An Aircraft Carrier is a naval warship with a full-length flight deck on which aircraft can be launched and landed. Aircraft carrier's is also serve as a seagoing airbase and have facilities for carrying, arming, deploying, and recovering aircraft. Today, it is the capital ship of a fleet, as it allows a naval force to project air power worldwide without depending on local bases for staging aircraft operations.
Aircraft carrier, naval vessel from which airplanes may take off and on which they may land. As early as November 1910, an American civilian pilot, Eugene Ely, flew a plane off a specially built platform on the deck of the U.S. cruiser Birmingham at Hampton Roads, Virginia. On January 18, 1911, in San Francisco Bay, Ely landed on a platform built on the quarterdeck of the battleship Pennsylvania, using wires attached to sandbags on the platform as arresting gear; he then took off from the same ship.
- WWI Period
The British Navy also experimented with the carrier; during World War I it developed the first true carrier with an unobstructed flight deck, the HMS Argus, built on a converted merchant-ship hull. The war ended before the Argus could be put into action, but the U.S. and Japanese navies quickly followed the British example. The first U.S. carrier, a converted collier renamed the U.S.S. Langley, joined the fleet in March 1922. A Japanese carrier, the H.I.M.J.S. Hosyo, which entered service in December 1922, was the first carrier designed as such from the keel up.
Fundamentally, the carrier is an airfield at sea with many special features necessitated by limitations in size and the medium in which it operates. To facilitate short takeoffs and landings, airspeeds over the deck are increased by turning the ship into the wind. Catapults flush with the flight deck assist in launching aircraft; for landing, aircraft are fitted with retractable hooks that engage transverse wires on the deck, braking them to a quick stop.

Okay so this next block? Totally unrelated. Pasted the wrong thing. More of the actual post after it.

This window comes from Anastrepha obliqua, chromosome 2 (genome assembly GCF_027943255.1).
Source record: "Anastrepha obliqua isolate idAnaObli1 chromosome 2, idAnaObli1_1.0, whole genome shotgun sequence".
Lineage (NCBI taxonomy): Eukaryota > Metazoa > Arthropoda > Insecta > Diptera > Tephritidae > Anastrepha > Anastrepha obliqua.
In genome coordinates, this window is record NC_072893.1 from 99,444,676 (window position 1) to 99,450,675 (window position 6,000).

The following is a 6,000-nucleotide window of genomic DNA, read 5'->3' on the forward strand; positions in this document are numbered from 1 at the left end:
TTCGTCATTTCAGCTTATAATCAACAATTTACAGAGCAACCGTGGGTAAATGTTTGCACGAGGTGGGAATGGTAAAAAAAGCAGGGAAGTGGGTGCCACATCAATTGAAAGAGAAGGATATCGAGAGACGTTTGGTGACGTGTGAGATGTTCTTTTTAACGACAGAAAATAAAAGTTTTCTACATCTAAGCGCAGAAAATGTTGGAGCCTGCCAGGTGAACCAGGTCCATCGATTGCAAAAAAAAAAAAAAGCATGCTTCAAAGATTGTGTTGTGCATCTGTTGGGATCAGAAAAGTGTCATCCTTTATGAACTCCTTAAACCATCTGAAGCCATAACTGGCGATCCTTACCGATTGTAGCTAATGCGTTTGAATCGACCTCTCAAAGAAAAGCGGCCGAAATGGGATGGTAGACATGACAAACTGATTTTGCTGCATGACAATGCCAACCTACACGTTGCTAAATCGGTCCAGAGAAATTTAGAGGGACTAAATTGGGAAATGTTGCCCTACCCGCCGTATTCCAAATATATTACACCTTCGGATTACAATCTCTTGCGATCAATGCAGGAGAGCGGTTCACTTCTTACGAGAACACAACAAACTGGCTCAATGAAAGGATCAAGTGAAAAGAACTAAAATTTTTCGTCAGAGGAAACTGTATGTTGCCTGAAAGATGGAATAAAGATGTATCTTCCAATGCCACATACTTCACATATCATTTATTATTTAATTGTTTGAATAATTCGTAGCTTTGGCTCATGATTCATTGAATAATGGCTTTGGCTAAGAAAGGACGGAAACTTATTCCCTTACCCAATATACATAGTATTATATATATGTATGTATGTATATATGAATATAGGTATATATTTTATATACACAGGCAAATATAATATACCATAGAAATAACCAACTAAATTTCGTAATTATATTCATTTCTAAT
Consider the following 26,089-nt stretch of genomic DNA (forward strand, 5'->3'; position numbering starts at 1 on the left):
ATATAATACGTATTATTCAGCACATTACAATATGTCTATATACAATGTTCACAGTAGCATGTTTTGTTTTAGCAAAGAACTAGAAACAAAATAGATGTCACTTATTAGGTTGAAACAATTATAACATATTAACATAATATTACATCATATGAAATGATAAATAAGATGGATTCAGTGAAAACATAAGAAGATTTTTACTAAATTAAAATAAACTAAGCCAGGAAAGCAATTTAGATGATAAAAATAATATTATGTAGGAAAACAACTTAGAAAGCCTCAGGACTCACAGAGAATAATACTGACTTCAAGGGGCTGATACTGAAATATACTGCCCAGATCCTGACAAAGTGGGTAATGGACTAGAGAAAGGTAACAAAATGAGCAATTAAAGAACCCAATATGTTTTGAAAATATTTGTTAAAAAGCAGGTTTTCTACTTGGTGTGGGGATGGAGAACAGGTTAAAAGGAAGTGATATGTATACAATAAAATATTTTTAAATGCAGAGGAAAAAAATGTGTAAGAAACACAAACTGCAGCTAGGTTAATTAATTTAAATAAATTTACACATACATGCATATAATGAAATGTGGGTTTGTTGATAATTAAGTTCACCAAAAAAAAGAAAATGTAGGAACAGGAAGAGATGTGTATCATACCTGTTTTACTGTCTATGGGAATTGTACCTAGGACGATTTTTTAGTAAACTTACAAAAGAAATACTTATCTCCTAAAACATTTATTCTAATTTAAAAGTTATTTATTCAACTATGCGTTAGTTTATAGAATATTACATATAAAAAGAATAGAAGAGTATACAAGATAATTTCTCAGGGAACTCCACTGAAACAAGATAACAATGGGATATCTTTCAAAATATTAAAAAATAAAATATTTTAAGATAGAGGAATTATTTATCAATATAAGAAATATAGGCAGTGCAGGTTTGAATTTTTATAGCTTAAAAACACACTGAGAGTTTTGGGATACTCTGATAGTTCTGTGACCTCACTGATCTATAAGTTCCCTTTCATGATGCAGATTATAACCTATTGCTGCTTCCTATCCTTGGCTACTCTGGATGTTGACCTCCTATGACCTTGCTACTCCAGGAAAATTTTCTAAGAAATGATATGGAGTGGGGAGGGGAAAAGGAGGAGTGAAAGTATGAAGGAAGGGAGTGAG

- WWII Period, the Age Of The Aircraft Carrier
Although naval strategists continued to extol the battleship and battle cruiser after World War I, these capital ships soon were swept away by the new art of naval aviation. Conventional naval guns were limited to a range of perhaps 20 miles, but by World War II the aircraft carrier—a ship capable of launching, recovering, and storing aircraft that could themselves destroy ships—had extended the battle range of surface fleets by as much as 300 miles. In doing so, it had a profound effect on naval warfare.
Carriers were first used in combat during the early stages of World War II. The Japanese attack on Pearl Harbor by carrier-based planes on December 7, 1941, dramatically demonstrated the potential of the aircraft carrier, which thereafter was the dominant combat vessel of the war. The carrier played leading roles in the sea battles of the Pacific theatre, such as Midway Island, Coral Sea, and Leyte Gulf.
- Post WWII
Carriers built after the war were larger and had armoured flight decks. Jet aircraft posed serious problems because of their greater weight, slower acceleration, higher landing speeds, and greater fuel consumption. Three British innovations contributed toward solution of these problems: a steam-powered catapult, an angled, or canted, flight deck, and a mirror landing-signal system.
On September 24, 1960, the first nuclear-powered carrier, the Enterprise, was launched by the United States. It had no need for the fuel bunkers, smokestacks, and ducts for the elimination of exhaust gases that had occupied space in previous carriers.
Subsequent design modifications produced such variations as the light carrier, equipped with large amounts of electronic gear for the detection of submarines, and the helicopter carrier, intended for conducting amphibious assault. Another development was the substitution of missile armament for much of the former antiaircraft firepower. Carriers with combined capabilities are classified as multipurpose carriers.
Hull Type Identification
Several systems of identification symbol for aircraft carriers and related types of ship have been used. These include the pennant numbers used by the Royal Navy, Commonwealth countries, and Europe, along with the hull classification symbols used by the US and Canada.
|CV||Generic aircraft carrier|
|CVB||Large aircraft carrier (retired)|
|CVAN||Nuclear-powered attack carrier|
|CVG||Flight deck cruiser (proposed)|
|CVHA||Aircraft carrier, Helicopter Assault (retired)|
|CVHE||Aircraft carrier, Helicopter, Escort (retired)|
|CVV||Aircraft Carrier (Medium) (proposed)|
|CVL||Light aircraft carrier|
|CVN||Nuclear-powered aircraft carrier|
|CVS||Anti-submarine warfare carrier|
|CVT||Training Aircraft Carrier|
|LHA||Landing Helicopter Assault, a type of amphibious assault ship|
|LHD||Landing Helicopter Dock, a type of amphibious assault ship|
|LPH||Landing Platform Helicopter, a type of amphibious assault ship|